A folding fan built with metal slats and magically strengthened paper, upon which are painted scenes of undeath rituals and a series of command words. This object may be found in the dungeon, or in the possession of one of the NPCs.

Major. The fan was created to direct an undead construct, a war machine devised by the Shikken. It is still functional, and can be used to control the greater evil (which in this case should be a bone golem).

Minor. As major, but the fan is brittle and its magic is almost exhausted. It can be used to hamper the bone golem, which will not attack the holder of the fan. Actively using it causes a “confusion” effect on the golem, after the end of which the fan shatters, having finally exhausted its magic.

Fraudulent. The fan is merely a reproduction of a period objet d’art of the Shikken era. It has no magical value.

Ineko no Tachi (Sword of the Grasshopper)

This ancient sword is the heirloom of the Seibei samurai family. It is held in the throne room of Seibei’s castle.

Major. The sword was used in battle against the Shikken. The spirit of Seibei “Ineko” Katsuyori, who died in battle holding the sword, resides in the blade, making it a sort of intelligent sword. The sword operates as a sword +1, +3 vs undead, with Int 8, Ego 9, and the Detect Undead power. However, it can be shut down or even destroyed by an application of the Turn Undead power (against a Wraith). If the spirit of Seibei Katsuyori is destroyed, the sword turns into its minor version.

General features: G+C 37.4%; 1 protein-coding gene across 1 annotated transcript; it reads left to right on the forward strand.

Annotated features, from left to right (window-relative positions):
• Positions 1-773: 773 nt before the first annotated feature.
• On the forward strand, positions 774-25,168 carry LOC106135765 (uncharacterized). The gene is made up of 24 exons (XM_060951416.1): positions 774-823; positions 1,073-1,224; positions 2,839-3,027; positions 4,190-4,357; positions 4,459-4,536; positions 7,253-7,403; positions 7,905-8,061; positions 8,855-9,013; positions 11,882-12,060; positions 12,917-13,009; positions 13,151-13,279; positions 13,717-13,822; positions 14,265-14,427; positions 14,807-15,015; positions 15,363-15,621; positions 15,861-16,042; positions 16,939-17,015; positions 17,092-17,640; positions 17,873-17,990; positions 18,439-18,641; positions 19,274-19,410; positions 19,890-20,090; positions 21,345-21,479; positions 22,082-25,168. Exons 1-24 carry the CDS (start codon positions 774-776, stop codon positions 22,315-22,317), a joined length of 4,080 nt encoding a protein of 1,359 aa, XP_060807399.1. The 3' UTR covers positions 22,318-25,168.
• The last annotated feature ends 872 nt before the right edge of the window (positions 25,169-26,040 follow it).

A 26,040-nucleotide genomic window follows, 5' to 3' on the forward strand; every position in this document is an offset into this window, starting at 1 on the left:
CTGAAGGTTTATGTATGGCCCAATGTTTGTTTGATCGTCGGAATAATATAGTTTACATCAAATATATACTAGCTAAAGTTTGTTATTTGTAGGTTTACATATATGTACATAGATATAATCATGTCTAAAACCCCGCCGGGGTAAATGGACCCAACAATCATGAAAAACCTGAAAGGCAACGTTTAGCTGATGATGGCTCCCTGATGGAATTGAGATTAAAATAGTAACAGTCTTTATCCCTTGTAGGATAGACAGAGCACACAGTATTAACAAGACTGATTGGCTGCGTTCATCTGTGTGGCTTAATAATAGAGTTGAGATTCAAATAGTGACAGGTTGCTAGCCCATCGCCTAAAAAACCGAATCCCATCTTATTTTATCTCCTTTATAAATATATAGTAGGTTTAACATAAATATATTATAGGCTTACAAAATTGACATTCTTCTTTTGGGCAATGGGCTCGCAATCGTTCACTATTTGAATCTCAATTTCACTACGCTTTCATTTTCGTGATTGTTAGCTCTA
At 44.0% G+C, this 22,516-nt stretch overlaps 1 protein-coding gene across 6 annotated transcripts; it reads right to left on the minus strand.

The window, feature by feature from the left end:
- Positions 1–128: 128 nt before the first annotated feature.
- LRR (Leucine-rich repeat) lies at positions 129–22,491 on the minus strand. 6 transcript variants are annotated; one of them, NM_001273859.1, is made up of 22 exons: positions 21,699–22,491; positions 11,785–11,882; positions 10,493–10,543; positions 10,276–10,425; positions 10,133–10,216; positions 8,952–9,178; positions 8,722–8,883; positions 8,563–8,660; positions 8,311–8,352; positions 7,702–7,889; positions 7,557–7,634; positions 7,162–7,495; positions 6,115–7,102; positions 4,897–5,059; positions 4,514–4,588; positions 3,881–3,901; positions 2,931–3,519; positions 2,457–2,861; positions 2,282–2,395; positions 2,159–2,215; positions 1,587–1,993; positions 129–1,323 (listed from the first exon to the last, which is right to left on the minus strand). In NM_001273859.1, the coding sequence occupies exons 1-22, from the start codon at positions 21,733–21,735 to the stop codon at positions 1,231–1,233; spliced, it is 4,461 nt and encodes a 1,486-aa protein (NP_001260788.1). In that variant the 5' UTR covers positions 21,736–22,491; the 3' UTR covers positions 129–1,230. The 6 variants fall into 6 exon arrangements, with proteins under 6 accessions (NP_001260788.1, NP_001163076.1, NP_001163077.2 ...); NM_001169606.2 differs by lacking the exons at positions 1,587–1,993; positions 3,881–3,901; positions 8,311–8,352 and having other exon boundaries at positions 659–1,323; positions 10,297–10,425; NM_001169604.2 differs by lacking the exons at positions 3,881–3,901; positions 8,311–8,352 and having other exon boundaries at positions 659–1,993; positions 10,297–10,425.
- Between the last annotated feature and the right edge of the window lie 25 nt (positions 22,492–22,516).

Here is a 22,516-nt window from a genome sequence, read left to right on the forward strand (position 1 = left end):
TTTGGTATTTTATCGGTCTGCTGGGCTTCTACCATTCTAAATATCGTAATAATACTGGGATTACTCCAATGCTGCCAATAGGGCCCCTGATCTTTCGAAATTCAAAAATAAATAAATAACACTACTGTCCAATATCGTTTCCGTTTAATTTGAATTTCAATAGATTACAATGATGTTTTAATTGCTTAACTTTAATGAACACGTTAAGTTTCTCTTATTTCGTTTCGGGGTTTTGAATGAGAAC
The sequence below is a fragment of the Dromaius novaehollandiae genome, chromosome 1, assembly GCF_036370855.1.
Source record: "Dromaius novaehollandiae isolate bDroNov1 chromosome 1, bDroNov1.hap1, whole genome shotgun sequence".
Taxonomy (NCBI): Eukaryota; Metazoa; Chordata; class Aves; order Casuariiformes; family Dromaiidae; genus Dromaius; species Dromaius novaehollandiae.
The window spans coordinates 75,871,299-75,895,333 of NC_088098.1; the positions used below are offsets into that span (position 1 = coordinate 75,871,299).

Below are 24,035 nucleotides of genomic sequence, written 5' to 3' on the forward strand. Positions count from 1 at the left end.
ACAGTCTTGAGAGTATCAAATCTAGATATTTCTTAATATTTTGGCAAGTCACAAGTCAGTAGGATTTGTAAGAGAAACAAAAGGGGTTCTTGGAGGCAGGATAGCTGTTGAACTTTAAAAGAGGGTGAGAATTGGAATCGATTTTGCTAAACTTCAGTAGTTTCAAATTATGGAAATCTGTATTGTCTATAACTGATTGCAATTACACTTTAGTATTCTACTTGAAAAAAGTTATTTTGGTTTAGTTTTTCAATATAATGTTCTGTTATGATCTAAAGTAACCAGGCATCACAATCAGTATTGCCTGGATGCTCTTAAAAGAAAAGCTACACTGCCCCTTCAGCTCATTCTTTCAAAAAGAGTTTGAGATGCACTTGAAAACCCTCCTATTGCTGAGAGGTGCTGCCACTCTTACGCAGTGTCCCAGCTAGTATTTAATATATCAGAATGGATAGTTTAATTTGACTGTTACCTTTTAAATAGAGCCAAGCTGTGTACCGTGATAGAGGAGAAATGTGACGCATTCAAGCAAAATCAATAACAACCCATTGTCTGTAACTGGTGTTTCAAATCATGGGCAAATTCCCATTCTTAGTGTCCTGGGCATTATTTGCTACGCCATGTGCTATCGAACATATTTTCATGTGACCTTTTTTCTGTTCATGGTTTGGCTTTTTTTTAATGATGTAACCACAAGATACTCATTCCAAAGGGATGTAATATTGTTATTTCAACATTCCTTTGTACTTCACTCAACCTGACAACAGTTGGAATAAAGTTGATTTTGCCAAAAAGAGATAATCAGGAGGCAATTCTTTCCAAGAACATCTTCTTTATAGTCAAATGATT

Minor. The sword used to hold the spirit of the Seibei ancestor, Katsuyori, also called Ineko for his ability to burst in sudden action, but the spirit has passed on to the Outer Planes, either naturally or because it has been exorcised. The sword is still magical, but merely a +1 blade.

Fraudulent. The sword is actually a replica. The real sword of Katsuyori was lost on the battlefield. It is a well-forged weapon, but no better than any ordinary sword. It has still a sentimental value for the Seibei clan.


The following locales appear in the adventure: the Seibei Castle, the rice farmers’ village of Shikugawa, the bandit’s cave, the hermit’s Shrine, the Monkey Folk mountain village, and the dungeon where the final showdown of the adventure takes place. The first two are known initially, the others can be investigated.

Samurai’s Castle

Seibei Nekokichi lives here with his wife, Yuki, his son Izumi, eight ashigaru guards and their captain, Yaemon (Rakasta Ashigaru/Fighter 2), and a couple of servants, as well as a concubine, Nei.

Map of the Samurai Casle

The castle is composed of a single-floor wooden building within a courtyard. A small watchtower, a barrack for the ashigaru retainers, and a stable housing the Samurai’s sabretooth tiger are located around the courtyard, which also features a well-kept garden. Typically, two of the ashigaru are on guard at any time -- one in the watchtower, the other patrolling the garden, and four more are sleeping or otherwise off-duty in the barracks. The two remaining ashigaru sit in the porch in front of the hall, playing chess or drinking tea.


The Rice farmers’ Village (population: 70 Rakasta), contains the following buildings.

1. A sake brewery, owned and managed by Mosuke and his family. The brewery is composed of a single, large building, to which are attached the family house and the warehouse, forming a small compound.